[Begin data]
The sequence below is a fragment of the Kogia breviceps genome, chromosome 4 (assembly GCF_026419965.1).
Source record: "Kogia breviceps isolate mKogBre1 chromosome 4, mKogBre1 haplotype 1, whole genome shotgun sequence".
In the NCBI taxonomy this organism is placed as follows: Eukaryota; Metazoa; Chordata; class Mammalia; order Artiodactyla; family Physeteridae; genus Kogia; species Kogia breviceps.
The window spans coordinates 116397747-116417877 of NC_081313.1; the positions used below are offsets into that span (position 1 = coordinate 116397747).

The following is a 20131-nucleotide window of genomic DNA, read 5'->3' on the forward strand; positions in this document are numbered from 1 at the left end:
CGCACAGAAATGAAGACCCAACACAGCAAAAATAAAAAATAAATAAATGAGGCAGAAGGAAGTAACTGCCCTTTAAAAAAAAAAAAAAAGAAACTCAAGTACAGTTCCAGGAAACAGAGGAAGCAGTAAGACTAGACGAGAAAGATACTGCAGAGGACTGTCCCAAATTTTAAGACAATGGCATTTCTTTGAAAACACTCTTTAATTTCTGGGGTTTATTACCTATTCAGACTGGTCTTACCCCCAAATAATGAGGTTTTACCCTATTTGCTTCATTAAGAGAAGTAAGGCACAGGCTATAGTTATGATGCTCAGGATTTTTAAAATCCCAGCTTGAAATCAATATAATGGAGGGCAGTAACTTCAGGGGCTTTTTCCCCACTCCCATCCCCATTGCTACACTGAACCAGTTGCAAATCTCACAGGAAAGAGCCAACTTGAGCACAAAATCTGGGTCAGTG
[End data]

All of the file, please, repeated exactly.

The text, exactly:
The sequence below is a fragment of the Kogia breviceps genome, chromosome 4 (assembly GCF_026419965.1).
Source record: "Kogia breviceps isolate mKogBre1 chromosome 4, mKogBre1 haplotype 1, whole genome shotgun sequence".
In the NCBI taxonomy this organism is placed as follows: Eukaryota; Metazoa; Chordata; class Mammalia; order Artiodactyla; family Physeteridae; genus Kogia; species Kogia breviceps.
The window spans coordinates 116397747-116417877 of NC_081313.1; the positions used below are offsets into that span (position 1 = coordinate 116397747).

The following is a 20131-nucleotide window of genomic DNA, read 5'->3' on the forward strand; positions in this document are numbered from 1 at the left end:
CGCACAGAAATGAAGACCCAACACAGCAAAAATAAAAAATAAATAAATGAGGCAGAAGGAAGTAACTGCCCTTTAAAAAAAAAAAAAAAGAAACTCAAGTACAGTTCCAGGAAACAGAGGAAGCAGTAAGACTAGACGAGAAAGATACTGCAGAGGACTGTCCCAAATTTTAAGACAATGGCATTTCTTTGAAAACACTCTTTAATTTCTGGGGTTTATTACCTATTCAGACTGGTCTTACCCCCAAATAATGAGGTTTTACCCTATTTGCTTCATTAAGAGAAGTAAGGCACAGGCTATAGTTATGATGCTCAGGATTTTTAAAATCCCAGCTTGAAATCAATATAATGGAGGGCAGTAACTTCAGGGGCTTTTTCCCCACTCCCATCCCCATTGCTACACTGAACCAGTTGCAAATCTCACAGGAAAGAGCCAACTTGAGCACAAAATCTGGGTCAGTG